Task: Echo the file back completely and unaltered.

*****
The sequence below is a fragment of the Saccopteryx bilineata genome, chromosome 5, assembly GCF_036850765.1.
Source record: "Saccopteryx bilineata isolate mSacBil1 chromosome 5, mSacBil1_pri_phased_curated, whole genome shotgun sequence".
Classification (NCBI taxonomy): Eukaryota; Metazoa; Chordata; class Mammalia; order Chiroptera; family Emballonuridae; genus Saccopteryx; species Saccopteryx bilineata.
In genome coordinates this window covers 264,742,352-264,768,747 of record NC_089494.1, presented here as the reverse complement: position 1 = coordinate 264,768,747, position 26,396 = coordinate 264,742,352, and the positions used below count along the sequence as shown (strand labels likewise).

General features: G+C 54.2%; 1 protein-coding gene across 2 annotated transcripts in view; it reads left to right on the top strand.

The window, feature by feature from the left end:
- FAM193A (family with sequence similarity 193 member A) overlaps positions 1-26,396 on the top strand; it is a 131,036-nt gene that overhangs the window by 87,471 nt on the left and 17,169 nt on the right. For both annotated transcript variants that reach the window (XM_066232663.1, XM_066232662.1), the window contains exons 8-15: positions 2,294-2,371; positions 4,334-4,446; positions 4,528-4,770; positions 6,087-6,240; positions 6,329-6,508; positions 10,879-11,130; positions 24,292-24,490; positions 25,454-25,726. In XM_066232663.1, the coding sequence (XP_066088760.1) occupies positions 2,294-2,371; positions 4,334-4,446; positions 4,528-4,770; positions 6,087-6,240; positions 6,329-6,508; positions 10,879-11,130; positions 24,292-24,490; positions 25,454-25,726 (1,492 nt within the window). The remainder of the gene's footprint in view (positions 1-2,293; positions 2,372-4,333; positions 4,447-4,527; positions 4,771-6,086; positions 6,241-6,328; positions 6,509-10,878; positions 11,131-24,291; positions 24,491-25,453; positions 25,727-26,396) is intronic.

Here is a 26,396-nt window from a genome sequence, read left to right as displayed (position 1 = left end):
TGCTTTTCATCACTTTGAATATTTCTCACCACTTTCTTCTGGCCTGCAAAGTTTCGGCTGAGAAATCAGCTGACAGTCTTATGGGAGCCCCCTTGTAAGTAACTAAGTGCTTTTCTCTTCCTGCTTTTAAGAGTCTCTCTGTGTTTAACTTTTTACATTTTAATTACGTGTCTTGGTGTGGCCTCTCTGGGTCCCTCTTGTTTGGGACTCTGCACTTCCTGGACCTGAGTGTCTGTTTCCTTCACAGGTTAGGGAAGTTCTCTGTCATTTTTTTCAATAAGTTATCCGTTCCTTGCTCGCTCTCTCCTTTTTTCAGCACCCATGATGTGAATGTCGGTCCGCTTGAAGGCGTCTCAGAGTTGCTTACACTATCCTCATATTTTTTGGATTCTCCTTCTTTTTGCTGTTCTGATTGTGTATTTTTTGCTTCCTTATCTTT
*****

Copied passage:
The sequence below is a fragment of the Saccopteryx bilineata genome, chromosome 5, assembly GCF_036850765.1.
Source record: "Saccopteryx bilineata isolate mSacBil1 chromosome 5, mSacBil1_pri_phased_curated, whole genome shotgun sequence".
Classification (NCBI taxonomy): Eukaryota; Metazoa; Chordata; class Mammalia; order Chiroptera; family Emballonuridae; genus Saccopteryx; species Saccopteryx bilineata.
In genome coordinates this window covers 264,742,352-264,768,747 of record NC_089494.1, presented here as the reverse complement: position 1 = coordinate 264,768,747, position 26,396 = coordinate 264,742,352, and the positions used below count along the sequence as shown (strand labels likewise).

General features: G+C 54.2%; 1 protein-coding gene across 2 annotated transcripts in view; it reads left to right on the top strand.

The window, feature by feature from the left end:
- FAM193A (family with sequence similarity 193 member A) overlaps positions 1-26,396 on the top strand; it is a 131,036-nt gene that overhangs the window by 87,471 nt on the left and 17,169 nt on the right. For both annotated transcript variants that reach the window (XM_066232663.1, XM_066232662.1), the window contains exons 8-15: positions 2,294-2,371; positions 4,334-4,446; positions 4,528-4,770; positions 6,087-6,240; positions 6,329-6,508; positions 10,879-11,130; positions 24,292-24,490; positions 25,454-25,726. In XM_066232663.1, the coding sequence (XP_066088760.1) occupies positions 2,294-2,371; positions 4,334-4,446; positions 4,528-4,770; positions 6,087-6,240; positions 6,329-6,508; positions 10,879-11,130; positions 24,292-24,490; positions 25,454-25,726 (1,492 nt within the window). The remainder of the gene's footprint in view (positions 1-2,293; positions 2,372-4,333; positions 4,447-4,527; positions 4,771-6,086; positions 6,241-6,328; positions 6,509-10,878; positions 11,131-24,291; positions 24,491-25,453; positions 25,727-26,396) is intronic.

Here is a 26,396-nt window from a genome sequence, read left to right as displayed (position 1 = left end):
TGCTTTTCATCACTTTGAATATTTCTCACCACTTTCTTCTGGCCTGCAAAGTTTCGGCTGAGAAATCAGCTGACAGTCTTATGGGAGCCCCCTTGTAAGTAACTAAGTGCTTTTCTCTTCCTGCTTTTAAGAGTCTCTCTGTGTTTAACTTTTTACATTTTAATTACGTGTCTTGGTGTGGCCTCTCTGGGTCCCTCTTGTTTGGGACTCTGCACTTCCTGGACCTGAGTGTCTGTTTCCTTCACAGGTTAGGGAAGTTCTCTGTCATTTTTTTCAATAAGTTATCCGTTCCTTGCTCGCTCTCTCCTTTTTTCAGCACCCATGATGTGAATGTCGGTCCGCTTGAAGGCGTCTCAGAGTTGCTTACACTATCCTCATATTTTTTGGATTCTCCTTCTTTTTGCTGTTCTGATTGTGTATTTTTTGCTTCCTTATCTTT